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“Sometimes it's the journey that teaches you a lot about your destination.” My journey started with being a gymnast, which led me down my path to find my dream for my future of becoming a PA. My experiences in life have further taught me that a career as a PA is my destination.



I dedicated 18 years of my life to the sport of gymnastics, which was a definitive contributing factor to my dream of becoming a PA. This sport taught me the ethics of hard work, determination, passion, leadership, teamwork, the joys of success, and the struggles of hardship and injuries. I had my share of injuries, starting at age eight with a dislocated elbow followed by back injuries in high school, but persevered to compete as a collegiate gymnast. In college, I dislocated my elbow again which changed the course of my gymnastics career. With relentless determination for two years, I was able to compete again, but then tore my ACL which ended my gymnastics career.


Due to my numerous injuries, I spent a lot of time as a patient in healthcare settings, whether it be in the ER, orthopedics, surgery, physical therapy, or at chiropracters. I had many great interactions with PAs and physicians, which sparked my interest in someday working as a PA. Furthermore, my injuries taught me that healing is often difficult and the road to recovery requires the help of a healthcare team. This recognition strengthened my desire to become a PA and help patients heal their illnesses or injuries in order to live their lives to their full potential.


Throughout my life I have been a part of numerous gymnastics teams, which has taught me how to be a strong team player, quickly adapt into new teams, and be a leader within groups. Post gymnastics, I have had the privelege of working as a part of healthcare teams as a medical scribe, CNA, and now medical assistant. I have learned firsthand the importance of teamwork and collaboration in order to provide quality patient care. I am passionate about working with others and am drawn to a career where teamwork is valued, as this is naturally where I thrive.

My recent experiences in various healthcare settings have solidified my dream to become a PA.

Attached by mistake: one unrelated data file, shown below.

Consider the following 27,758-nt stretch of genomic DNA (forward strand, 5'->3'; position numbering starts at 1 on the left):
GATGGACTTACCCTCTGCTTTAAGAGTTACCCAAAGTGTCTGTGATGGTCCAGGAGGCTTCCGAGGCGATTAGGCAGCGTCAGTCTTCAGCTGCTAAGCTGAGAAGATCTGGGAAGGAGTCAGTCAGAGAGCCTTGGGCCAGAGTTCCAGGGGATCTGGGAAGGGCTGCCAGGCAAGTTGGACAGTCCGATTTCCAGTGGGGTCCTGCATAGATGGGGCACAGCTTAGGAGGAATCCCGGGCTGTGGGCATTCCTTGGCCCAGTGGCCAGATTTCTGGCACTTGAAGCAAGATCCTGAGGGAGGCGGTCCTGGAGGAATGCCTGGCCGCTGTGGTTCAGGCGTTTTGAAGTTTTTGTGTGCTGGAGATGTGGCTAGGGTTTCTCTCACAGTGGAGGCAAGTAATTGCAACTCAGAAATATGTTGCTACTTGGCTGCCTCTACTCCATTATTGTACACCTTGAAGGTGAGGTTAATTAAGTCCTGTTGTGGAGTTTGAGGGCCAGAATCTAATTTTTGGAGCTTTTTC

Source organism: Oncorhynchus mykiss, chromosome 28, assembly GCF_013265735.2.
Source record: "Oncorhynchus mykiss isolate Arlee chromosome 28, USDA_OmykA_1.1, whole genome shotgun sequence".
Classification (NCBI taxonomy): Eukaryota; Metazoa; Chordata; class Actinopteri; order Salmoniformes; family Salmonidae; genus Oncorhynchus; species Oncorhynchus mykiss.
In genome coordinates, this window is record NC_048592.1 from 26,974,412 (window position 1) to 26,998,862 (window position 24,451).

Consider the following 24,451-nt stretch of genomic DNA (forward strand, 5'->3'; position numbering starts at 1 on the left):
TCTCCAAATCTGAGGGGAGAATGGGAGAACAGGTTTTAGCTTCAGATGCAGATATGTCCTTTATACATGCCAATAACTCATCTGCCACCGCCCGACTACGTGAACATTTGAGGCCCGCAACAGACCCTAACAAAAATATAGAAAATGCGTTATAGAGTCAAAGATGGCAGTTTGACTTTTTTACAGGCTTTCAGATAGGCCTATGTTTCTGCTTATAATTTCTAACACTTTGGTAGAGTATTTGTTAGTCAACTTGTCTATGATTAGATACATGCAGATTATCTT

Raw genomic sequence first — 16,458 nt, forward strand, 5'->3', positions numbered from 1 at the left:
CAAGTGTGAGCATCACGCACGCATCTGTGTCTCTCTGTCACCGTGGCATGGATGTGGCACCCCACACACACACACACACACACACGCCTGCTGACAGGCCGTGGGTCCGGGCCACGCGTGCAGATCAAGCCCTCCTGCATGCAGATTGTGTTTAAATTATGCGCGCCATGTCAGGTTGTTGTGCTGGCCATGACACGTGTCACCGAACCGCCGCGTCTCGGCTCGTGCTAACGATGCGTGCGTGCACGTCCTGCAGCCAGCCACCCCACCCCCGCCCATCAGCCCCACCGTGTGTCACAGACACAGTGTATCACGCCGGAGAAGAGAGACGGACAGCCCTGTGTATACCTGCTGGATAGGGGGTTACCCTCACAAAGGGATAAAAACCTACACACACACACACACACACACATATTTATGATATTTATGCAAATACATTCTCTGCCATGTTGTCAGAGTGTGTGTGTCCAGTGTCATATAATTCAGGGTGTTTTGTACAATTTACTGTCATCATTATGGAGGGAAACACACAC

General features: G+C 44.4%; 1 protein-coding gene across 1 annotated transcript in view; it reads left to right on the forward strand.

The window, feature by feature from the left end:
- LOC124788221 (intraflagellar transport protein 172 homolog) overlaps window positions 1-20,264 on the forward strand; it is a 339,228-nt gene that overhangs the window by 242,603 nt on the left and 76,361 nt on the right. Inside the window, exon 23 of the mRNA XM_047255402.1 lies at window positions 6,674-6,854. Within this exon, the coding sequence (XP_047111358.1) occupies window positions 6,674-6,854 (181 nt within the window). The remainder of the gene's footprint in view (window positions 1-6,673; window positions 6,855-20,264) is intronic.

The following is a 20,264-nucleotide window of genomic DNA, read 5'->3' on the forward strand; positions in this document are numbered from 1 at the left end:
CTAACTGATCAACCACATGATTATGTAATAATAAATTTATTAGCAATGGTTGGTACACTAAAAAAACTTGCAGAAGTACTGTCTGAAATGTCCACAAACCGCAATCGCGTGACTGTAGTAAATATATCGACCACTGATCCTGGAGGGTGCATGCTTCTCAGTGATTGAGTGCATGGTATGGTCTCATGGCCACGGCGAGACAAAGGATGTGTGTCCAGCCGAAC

First, I was employed as a scribe working alongside physicians and PAs in an emergency department, which submerged me into learning about medicine and the roles of a PA and physician. Most importantly, I was able to observe various interactions between physicians and patients. There is one unforgettable trauma case which stands out to me. A patient was rushed into the ER in cardiac arrest and sadly passed away in front of us. In that moment I experienced the dificulties of loss as a part of medicine, but I also learned I would do anything to be a part of a team working to save lives.


Another experience in my life that impacted my decision to become a PA was my volunteer healthcare trip to Nicaragua with a non-profit organization called VIDA, Volunteers for Intercultural and Definitive Adventures. I traveled for two weeks with a group of students to underserved communities where we set up free medical and dental clinics. The patients walked in scared and sick, and walked away so grateful for a diagnosis and medications that would help their illness and quality of life. The ability to help was a feeling unlike any other. To be able to give the patients a diagnosis and medications that would help their illness was a feeling unlike any other. Even though our free clinics were on a small scale of medical services in the healthcare world, as a team we were making differences in individual patients' lives which was very eyeopening. In the future as a PA, I have a goal to travel to underserved communities around the world such as those I saw in Nicaragua and provide medical care to those in need.


Currently, I am dramatically expanding my learning about medicine as a medical assistant for two internists. This position is immensely beneficial to me as I gain experience and competence working with patients on a daily basis. I have the advantage of working in clinical patient care as well as in office management and medical record maintence, which continues to build my confidence. Patients will often ask me advanced medical questions I cannot answer, which motivates me to learn, work harder, and return to school to pursue my dream of becoming a PA. My exposure to various aspects of the healthcare system will take me a step in the right direction to become a PA, as I can strongly acknowledge that a PA's role is multi-dimensional and is more than just medicine.


My experiences first as a gymnast and patient, and more recently my experiences working in a variety of healthcare settings have shaped my dream to become a PA. I can confidently say PA is the profession I am set out for and I strive to soon be able to provide compassionate high quality, patient centered, and accessible care. 

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